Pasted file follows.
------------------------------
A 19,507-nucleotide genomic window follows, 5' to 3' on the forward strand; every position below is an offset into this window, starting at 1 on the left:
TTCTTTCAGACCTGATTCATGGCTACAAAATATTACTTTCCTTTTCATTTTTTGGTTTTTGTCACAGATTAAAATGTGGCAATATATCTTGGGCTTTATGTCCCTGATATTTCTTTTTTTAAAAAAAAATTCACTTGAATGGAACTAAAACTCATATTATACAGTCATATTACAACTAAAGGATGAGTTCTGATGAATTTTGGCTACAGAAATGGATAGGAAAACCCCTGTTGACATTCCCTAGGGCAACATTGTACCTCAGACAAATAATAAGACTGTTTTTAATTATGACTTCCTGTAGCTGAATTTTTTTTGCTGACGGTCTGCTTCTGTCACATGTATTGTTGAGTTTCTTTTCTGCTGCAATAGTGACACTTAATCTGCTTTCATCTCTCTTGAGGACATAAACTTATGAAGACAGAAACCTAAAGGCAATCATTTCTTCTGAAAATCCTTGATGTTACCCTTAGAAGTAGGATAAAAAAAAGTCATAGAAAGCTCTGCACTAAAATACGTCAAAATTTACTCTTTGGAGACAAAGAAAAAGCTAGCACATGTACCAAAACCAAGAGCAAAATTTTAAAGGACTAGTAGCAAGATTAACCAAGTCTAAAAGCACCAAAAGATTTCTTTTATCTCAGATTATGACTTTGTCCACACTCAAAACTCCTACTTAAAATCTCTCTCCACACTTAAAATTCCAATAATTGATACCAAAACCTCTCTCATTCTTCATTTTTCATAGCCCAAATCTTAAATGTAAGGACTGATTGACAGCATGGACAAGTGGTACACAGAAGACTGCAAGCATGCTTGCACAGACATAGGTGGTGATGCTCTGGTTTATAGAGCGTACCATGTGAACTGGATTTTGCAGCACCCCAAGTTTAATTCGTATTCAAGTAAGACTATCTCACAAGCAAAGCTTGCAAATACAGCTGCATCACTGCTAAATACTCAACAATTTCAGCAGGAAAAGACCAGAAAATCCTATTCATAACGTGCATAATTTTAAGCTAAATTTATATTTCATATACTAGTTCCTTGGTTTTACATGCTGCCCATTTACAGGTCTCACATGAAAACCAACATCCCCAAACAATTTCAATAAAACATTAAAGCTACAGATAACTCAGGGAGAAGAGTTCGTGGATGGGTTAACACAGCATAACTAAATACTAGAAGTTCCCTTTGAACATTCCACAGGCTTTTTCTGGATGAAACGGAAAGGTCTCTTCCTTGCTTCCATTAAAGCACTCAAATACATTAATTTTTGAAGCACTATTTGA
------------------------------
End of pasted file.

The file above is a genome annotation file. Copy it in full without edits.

A 19,507-nucleotide genomic window follows, 5' to 3' on the forward strand; every position below is an offset into this window, starting at 1 on the left:
TTCTTTCAGACCTGATTCATGGCTACAAAATATTACTTTCCTTTTCATTTTTTGGTTTTTGTCACAGATTAAAATGTGGCAATATATCTTGGGCTTTATGTCCCTGATATTTCTTTTTTTAAAAAAAAATTCACTTGAATGGAACTAAAACTCATATTATACAGTCATATTACAACTAAAGGATGAGTTCTGATGAATTTTGGCTACAGAAATGGATAGGAAAACCCCTGTTGACATTCCCTAGGGCAACATTGTACCTCAGACAAATAATAAGACTGTTTTTAATTATGACTTCCTGTAGCTGAATTTTTTTTGCTGACGGTCTGCTTCTGTCACATGTATTGTTGAGTTTCTTTTCTGCTGCAATAGTGACACTTAATCTGCTTTCATCTCTCTTGAGGACATAAACTTATGAAGACAGAAACCTAAAGGCAATCATTTCTTCTGAAAATCCTTGATGTTACCCTTAGAAGTAGGATAAAAAAAAGTCATAGAAAGCTCTGCACTAAAATACGTCAAAATTTACTCTTTGGAGACAAAGAAAAAGCTAGCACATGTACCAAAACCAAGAGCAAAATTTTAAAGGACTAGTAGCAAGATTAACCAAGTCTAAAAGCACCAAAAGATTTCTTTTATCTCAGATTATGACTTTGTCCACACTCAAAACTCCTACTTAAAATCTCTCTCCACACTTAAAATTCCAATAATTGATACCAAAACCTCTCTCATTCTTCATTTTTCATAGCCCAAATCTTAAATGTAAGGACTGATTGACAGCATGGACAAGTGGTACACAGAAGACTGCAAGCATGCTTGCACAGACATAGGTGGTGATGCTCTGGTTTATAGAGCGTACCATGTGAACTGGATTTTGCAGCACCCCAAGTTTAATTCGTATTCAAGTAAGACTATCTCACAAGCAAAGCTTGCAAATACAGCTGCATCACTGCTAAATACTCAACAATTTCAGCAGGAAAAGACCAGAAAATCCTATTCATAACGTGCATAATTTTAAGCTAAATTTATATTTCATATACTAGTTCCTTGGTTTTACATGCTGCCCATTTACAGGTCTCACATGAAAACCAACATCCCCAAACAATTTCAATAAAACATTAAAGCTACAGATAACTCAGGGAGAAGAGTTCGTGGATGGGTTAACACAGCATAACTAAATACTAGAAGTTCCCTTTGAACATTCCACAGGCTTTTTCTGGATGAAACGGAAAGGTCTCTTCCTTGCTTCCATTAAAGCACTCAAATACATTAATTTTTGAAGCACTATTTGA